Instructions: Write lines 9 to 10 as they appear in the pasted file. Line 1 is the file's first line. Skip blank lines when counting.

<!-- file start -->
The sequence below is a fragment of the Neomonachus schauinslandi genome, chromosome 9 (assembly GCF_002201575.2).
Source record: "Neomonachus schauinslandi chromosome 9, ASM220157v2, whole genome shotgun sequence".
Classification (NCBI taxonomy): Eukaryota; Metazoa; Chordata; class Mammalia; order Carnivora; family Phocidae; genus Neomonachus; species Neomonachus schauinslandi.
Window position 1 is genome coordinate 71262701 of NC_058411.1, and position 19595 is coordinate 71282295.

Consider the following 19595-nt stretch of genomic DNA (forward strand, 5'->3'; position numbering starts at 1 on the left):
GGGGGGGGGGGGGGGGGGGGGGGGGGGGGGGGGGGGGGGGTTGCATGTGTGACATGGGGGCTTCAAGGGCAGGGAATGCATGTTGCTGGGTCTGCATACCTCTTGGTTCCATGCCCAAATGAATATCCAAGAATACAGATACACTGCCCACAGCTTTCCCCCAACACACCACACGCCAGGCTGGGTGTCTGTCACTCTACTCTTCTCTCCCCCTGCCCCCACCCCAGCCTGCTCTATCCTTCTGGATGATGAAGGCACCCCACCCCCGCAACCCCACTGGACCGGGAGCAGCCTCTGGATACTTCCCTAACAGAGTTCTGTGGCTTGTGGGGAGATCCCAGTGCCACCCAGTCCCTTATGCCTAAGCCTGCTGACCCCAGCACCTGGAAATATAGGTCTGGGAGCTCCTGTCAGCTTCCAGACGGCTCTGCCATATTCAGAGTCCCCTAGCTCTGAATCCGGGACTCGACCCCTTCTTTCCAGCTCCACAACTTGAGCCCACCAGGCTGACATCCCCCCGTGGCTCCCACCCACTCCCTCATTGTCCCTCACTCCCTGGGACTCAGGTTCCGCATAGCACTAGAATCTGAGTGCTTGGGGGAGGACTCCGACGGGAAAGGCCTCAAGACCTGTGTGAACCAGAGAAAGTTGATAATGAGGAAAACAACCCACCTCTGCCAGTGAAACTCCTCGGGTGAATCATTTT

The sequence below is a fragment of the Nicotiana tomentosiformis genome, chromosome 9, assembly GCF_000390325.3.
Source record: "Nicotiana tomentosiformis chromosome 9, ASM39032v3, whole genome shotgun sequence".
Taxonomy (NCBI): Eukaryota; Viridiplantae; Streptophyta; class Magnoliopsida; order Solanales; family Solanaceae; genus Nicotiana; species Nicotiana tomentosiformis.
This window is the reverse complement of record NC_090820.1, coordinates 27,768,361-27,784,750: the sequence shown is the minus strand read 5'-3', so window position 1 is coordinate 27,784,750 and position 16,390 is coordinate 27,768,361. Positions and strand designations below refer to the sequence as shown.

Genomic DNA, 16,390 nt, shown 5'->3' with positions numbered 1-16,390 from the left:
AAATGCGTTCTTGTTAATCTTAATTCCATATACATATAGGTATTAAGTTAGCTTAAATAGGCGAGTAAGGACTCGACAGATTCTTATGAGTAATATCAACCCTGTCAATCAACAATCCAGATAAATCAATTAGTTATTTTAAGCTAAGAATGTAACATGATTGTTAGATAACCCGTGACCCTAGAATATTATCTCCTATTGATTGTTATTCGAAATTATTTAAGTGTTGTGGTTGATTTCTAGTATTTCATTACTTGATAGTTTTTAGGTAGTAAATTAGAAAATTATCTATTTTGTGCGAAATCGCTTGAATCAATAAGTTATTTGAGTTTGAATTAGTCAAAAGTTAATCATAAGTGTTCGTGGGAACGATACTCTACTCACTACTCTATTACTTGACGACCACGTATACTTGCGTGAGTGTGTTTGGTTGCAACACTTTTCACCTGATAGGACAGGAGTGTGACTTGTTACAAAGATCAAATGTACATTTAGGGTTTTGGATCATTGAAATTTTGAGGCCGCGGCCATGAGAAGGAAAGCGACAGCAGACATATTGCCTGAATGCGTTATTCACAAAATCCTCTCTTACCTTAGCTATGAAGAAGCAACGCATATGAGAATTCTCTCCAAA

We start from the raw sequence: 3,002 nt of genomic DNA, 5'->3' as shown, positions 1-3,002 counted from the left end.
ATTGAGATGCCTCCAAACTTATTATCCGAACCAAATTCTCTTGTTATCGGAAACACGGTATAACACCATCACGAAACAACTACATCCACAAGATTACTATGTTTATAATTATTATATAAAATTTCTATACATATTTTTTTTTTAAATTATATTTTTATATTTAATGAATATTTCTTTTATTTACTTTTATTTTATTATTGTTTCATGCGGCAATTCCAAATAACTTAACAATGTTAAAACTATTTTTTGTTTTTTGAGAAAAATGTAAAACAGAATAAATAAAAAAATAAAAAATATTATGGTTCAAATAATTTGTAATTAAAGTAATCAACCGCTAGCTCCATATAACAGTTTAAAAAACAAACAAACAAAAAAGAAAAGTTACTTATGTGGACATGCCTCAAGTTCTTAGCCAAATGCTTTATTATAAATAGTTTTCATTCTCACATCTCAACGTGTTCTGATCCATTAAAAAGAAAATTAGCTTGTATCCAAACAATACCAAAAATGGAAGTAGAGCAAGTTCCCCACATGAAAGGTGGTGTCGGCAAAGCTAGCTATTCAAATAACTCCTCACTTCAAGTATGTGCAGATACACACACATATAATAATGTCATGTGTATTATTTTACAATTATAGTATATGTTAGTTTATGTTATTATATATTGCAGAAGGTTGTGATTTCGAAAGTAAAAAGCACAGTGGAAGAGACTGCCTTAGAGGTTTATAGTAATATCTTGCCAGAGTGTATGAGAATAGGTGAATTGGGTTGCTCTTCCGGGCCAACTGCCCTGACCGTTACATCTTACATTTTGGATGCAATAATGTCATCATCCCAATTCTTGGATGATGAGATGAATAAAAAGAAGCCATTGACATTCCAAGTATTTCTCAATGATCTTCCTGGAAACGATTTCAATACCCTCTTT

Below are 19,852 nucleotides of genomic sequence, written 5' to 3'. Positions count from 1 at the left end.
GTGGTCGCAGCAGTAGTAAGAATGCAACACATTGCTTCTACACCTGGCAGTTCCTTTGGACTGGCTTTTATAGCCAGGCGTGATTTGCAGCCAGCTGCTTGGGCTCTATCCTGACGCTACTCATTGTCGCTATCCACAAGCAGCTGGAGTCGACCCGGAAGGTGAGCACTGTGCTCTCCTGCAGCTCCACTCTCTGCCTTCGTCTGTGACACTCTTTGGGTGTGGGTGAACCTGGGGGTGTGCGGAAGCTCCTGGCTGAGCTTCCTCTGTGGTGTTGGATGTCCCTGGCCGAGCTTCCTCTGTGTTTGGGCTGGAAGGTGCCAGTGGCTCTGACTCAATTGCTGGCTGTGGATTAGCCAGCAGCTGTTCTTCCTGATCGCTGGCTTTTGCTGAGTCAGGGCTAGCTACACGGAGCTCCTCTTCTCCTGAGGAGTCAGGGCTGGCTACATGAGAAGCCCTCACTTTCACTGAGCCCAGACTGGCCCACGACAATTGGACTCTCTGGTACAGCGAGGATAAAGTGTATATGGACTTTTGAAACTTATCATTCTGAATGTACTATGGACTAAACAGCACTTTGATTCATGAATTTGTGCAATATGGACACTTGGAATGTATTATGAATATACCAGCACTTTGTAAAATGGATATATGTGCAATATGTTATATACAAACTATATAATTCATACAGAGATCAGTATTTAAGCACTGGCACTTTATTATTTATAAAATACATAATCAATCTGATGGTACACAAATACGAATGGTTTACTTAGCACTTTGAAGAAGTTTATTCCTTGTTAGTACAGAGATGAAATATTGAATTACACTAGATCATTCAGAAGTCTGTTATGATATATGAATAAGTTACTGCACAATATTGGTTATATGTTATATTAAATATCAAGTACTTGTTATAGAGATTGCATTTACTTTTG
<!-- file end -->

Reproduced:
Taxonomy (NCBI): Eukaryota; Viridiplantae; Streptophyta; class Magnoliopsida; order Solanales; family Solanaceae; genus Nicotiana; species Nicotiana tomentosiformis.
This window is the reverse complement of record NC_090820.1, coordinates 27,768,361-27,784,750: the sequence shown is the minus strand read 5'-3', so window position 1 is coordinate 27,784,750 and position 16,390 is coordinate 27,768,361. Positions and strand designations below refer to the sequence as shown.